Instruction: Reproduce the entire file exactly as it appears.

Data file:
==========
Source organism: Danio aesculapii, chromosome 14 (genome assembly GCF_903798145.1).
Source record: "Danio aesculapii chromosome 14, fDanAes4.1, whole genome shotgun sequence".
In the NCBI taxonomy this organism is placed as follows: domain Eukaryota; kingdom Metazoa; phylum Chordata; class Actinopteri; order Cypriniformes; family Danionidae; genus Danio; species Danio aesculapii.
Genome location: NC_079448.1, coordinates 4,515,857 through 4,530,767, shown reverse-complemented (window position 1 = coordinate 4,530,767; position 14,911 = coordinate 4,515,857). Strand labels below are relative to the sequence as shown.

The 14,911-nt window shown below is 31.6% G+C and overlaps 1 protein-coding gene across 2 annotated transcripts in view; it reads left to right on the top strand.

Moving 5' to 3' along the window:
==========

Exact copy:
Source organism: Danio aesculapii, chromosome 14 (genome assembly GCF_903798145.1).
Source record: "Danio aesculapii chromosome 14, fDanAes4.1, whole genome shotgun sequence".
In the NCBI taxonomy this organism is placed as follows: domain Eukaryota; kingdom Metazoa; phylum Chordata; class Actinopteri; order Cypriniformes; family Danionidae; genus Danio; species Danio aesculapii.
Genome location: NC_079448.1, coordinates 4,515,857 through 4,530,767, shown reverse-complemented (window position 1 = coordinate 4,530,767; position 14,911 = coordinate 4,515,857). Strand labels below are relative to the sequence as shown.

The 14,911-nt window shown below is 31.6% G+C and overlaps 1 protein-coding gene across 2 annotated transcripts in view; it reads left to right on the top strand.

Moving 5' to 3' along the window: